Churches symbolize the beliefs of a faith community. They are sacred spaces.
The Capitol building is our national sacred space. It symbolizes our belief in democracy and union. When angry men and women, stirred to a frenzy by a five-year diet of lies and hatred, stormed our Capitol, they violated a sacred space. They are responsible for their violence, but so, too, are the men and women who crafted and perpetuated those lies and who identified fellow Americans as objects of that hate.
The physical desecration, cheered by our enemies abroad, was awful. So, too, are the falsehoods, scapegoating, tolerance of racism, threats and bullying, often in the name of a false patriotism, that preceded Jan. 6. They so battered the norms of our political institutions that millions of our citizens now believe, in spite of the absence of any credible evidence, that our November election was stolen.
These Americans believe the words of one deeply flawed man, rather than the words of thousands of men and women who reviewed the election data, repeatedly recounted challenged ballots, and swore in court that the results were what the results were. Those reviews were not the work of partisan hacks, but in many cases of elected Republican officials and Republican-appointed judges. Their rewards have been death threats.
Our local House Representative to the United States Congress is one of the people who bought those lies and then spread them. Like our now-former president, his minions and enablers must bear responsibility for the actions of their mob. They may not have thrown the flames, but they loaded the flamethrowers. There are sound reasons why incitement is a crime as much as the actions that follow incitement.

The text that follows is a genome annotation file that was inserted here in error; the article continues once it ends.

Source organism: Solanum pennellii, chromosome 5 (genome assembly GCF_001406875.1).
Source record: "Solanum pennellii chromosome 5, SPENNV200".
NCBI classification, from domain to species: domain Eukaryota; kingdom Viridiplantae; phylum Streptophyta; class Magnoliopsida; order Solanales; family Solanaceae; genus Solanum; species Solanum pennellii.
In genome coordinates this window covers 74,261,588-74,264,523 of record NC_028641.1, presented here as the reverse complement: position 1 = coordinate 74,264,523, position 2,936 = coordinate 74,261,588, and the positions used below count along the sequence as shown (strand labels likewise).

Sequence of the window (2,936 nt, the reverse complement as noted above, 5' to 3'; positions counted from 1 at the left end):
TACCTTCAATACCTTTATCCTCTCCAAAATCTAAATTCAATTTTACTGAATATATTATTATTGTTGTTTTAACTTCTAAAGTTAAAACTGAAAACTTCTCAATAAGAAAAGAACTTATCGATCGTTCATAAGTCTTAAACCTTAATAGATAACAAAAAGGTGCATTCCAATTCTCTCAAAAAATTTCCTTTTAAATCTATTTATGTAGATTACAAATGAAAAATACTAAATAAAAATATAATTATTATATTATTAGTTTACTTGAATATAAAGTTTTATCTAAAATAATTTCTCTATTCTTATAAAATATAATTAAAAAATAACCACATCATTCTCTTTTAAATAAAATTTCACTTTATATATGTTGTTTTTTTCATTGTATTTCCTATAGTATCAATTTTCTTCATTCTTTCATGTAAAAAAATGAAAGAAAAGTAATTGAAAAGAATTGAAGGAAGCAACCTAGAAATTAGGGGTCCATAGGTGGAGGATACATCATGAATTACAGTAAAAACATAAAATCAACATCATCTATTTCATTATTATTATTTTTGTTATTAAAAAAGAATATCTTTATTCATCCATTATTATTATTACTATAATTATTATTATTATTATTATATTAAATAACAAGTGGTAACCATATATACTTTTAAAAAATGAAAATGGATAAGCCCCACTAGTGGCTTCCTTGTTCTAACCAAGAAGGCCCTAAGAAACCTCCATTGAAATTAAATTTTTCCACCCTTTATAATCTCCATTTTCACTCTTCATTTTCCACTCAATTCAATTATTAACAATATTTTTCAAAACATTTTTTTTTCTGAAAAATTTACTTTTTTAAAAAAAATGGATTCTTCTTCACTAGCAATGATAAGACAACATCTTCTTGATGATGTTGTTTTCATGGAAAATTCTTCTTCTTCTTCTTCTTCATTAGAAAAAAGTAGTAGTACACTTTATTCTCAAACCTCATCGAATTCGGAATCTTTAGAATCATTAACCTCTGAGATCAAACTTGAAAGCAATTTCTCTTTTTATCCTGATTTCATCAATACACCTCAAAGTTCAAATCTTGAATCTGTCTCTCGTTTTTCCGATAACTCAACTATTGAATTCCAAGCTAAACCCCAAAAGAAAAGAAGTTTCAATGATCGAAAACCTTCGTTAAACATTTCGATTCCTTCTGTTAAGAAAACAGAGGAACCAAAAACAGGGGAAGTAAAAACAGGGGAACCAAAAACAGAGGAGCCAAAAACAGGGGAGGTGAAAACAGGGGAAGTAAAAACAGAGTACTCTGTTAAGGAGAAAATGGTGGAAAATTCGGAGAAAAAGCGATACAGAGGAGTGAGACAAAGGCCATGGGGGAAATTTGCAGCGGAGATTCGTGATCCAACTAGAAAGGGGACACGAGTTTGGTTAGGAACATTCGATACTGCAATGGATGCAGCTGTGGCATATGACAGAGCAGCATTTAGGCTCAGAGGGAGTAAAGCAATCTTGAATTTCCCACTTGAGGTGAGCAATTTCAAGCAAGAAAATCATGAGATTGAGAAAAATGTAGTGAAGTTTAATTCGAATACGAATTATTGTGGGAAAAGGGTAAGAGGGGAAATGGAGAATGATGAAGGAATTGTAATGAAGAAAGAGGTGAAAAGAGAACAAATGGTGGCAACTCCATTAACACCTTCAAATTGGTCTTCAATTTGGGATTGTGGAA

Before that fateful Wednesday, N.C. 11 Representative Madison Cawthorn told his twitter fans that “the future of this Republic hinges on the actions of a solitary few.” “It’s time to fight.” On his way to a rally on Jan. 6 to be one of the opening acts for the President’s rhetorical call to arms he tweeted “It’s on. Be there.” In that speech he claimed to see “courage” in the crowd; they had “the voice of lions.” “We should not,” our representative told them, “just sit idly by and sit on our hands.” And a few hours later his audience started down Pennsylvania Avenue to the seat of our government, populated, according to Mr. Cawthorn, by “cowards” with “no backbone.” There they did not sit idly by.
We hope that Mr. Cawthorn’s words are the result of his immaturity, of his lack of knowledge, and that he will grow from this experience.
We applaud his willingness to condemn the violence and call for an investigation after the fact, but it remains “after the fact.” The damage was done. People died. As a result there should be legal consequences as well as public condemnation, not simply for President Trump, but also for those people who stoked the anger, perpetuated the lies, and cheered the bullies. The honorable response would be to acknowledge his culpability and resign. It is more likely we will continue to get back-peddling and rationalizations; Mr. Cawthorn’s actions on and even before Jan. 6 were not honorable.
We write this not as Democrats, but as concerned Americans. We have lost our way as a country. We worry that our nation now so abounds with social media trolls and armed paramilitary organizations that our way to common ground will be difficult. We will only find it when we can sit and reason together, when facts once again are facts.
This commentary was signed by the Jackson County Democratic Party Officers Committee: Frank Burrell, Chair, as well as Lorna Barnett, Barbara Bell, Cynthia Burke, Bill Burke, Diane Jettinghoff, Jane Koenig, Drucilla Russell, Myrtle Schrader and Penny Smith.